Man I totally forgot to blog about this here.

I got really annoyed with the glsl spec. It’s full of definitions like this:

genType clamp(genType x,
  	genType minVal,
  	genType maxVal);

genType clamp(genType x,
  	float minVal,
  	float maxVal);

genDType clamp(genDType x,
  	genDType minVal,
  	genDType maxVal);

Once you know that:

  • genType = float, vec2, vec3, vec4
  • genDType = double, dvec2, dvec3, dvec4

It is easy to read as a human, but inaccurate as a machine. The reason is that we see that when we call clamp with two floats we get a float, and when given 2 vec2s we will get a vec2. But when trivially parsed it looks like clamp returns some generic type. This is false. Say we have some function foo(vec2), in glsl this is legal:

foo(clamp(vec2(1,2), vec2(2,3));

Because the return type of clamp is concrete, it’s only the spec has compressed this information for ease of reading.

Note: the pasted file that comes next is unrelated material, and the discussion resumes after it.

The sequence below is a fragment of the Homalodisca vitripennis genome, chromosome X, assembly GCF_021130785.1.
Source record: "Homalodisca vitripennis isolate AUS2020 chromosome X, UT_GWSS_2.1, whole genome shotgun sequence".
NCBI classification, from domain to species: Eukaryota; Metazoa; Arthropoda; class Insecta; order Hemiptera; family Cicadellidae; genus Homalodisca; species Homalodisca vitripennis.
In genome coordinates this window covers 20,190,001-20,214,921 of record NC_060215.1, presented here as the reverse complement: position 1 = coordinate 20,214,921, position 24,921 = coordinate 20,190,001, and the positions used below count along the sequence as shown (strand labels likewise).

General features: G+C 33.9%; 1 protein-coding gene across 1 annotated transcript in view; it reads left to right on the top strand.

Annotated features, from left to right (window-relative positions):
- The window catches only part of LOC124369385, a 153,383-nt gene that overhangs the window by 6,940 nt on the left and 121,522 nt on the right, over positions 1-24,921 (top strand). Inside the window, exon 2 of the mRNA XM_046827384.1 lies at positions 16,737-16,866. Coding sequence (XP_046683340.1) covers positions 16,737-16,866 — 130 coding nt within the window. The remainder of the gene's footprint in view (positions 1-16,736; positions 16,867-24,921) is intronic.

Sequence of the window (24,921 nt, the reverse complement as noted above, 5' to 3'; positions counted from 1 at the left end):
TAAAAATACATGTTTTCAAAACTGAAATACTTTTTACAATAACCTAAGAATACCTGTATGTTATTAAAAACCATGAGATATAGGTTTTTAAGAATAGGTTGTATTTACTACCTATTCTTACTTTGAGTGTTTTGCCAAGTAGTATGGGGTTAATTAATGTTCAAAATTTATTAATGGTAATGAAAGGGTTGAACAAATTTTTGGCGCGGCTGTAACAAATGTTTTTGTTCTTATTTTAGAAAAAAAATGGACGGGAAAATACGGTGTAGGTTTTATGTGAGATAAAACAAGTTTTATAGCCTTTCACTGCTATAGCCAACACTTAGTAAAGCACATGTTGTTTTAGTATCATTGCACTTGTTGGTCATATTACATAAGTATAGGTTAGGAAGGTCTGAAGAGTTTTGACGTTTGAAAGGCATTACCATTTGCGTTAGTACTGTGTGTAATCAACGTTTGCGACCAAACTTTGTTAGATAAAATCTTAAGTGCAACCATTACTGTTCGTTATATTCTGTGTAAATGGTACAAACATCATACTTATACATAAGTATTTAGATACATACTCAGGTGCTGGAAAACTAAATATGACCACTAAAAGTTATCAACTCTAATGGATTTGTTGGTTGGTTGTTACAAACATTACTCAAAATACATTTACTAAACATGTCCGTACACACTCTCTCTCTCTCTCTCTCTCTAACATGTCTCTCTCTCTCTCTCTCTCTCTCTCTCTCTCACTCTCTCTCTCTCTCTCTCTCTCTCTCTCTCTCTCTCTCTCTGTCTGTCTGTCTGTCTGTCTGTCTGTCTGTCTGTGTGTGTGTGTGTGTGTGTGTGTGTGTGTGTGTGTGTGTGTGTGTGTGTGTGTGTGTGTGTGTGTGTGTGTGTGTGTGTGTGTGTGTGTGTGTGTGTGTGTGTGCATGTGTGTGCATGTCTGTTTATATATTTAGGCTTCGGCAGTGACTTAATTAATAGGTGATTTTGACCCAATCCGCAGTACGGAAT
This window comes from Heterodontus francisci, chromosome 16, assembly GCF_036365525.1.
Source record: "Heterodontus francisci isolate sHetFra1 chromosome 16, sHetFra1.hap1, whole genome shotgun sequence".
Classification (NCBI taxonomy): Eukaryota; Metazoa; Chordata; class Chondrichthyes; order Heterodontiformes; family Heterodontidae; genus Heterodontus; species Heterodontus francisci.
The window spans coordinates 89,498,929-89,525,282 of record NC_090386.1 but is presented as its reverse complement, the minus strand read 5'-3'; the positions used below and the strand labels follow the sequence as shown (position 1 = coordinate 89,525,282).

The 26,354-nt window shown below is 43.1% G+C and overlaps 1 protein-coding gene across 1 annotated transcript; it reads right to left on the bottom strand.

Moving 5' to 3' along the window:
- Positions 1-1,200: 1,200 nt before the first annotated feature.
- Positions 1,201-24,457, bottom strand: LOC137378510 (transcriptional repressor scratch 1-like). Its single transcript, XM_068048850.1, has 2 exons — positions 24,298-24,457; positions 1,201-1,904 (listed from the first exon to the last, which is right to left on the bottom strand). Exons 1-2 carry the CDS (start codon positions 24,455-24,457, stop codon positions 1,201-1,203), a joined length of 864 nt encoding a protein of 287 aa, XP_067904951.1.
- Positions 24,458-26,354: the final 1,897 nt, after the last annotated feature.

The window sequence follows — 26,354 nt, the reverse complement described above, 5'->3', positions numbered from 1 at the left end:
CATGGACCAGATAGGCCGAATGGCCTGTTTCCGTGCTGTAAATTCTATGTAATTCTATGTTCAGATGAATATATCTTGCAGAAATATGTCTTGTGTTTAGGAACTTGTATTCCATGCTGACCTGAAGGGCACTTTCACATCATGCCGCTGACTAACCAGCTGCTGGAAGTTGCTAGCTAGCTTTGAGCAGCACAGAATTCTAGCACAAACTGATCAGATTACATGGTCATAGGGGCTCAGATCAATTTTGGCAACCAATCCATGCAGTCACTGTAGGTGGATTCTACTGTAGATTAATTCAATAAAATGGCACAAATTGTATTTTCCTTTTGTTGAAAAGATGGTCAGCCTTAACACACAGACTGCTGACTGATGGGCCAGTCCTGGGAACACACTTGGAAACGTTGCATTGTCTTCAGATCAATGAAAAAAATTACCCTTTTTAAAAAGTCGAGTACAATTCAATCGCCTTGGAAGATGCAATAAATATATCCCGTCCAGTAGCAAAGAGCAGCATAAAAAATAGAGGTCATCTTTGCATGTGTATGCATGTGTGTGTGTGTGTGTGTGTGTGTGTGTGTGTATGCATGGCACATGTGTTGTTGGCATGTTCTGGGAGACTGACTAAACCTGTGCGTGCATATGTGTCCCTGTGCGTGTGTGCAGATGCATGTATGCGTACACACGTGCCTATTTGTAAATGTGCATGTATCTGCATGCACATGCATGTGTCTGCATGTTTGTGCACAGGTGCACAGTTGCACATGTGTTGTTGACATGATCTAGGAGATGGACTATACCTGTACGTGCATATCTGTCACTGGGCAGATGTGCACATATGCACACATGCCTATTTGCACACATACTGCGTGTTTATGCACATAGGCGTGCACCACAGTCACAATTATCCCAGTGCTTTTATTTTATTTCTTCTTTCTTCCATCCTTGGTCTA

This may seem like a really tedious rant, but to me it’s super important as it make it more complicated to use this data, and I havent even started on the fact that the spec is only available as inconsistantly formatted html man pages or PDF.

What I wanted was a really specification for the functions and variables in glsl. Every single overload, specified in the types of the language.

The result of this need is the glsl-spec project which has exactly what I wanted. Every function, every variable, specified using GLSL types, with GL version info, and available as s-expressions & json.

Let’s go make more things


Published: May 31 2016

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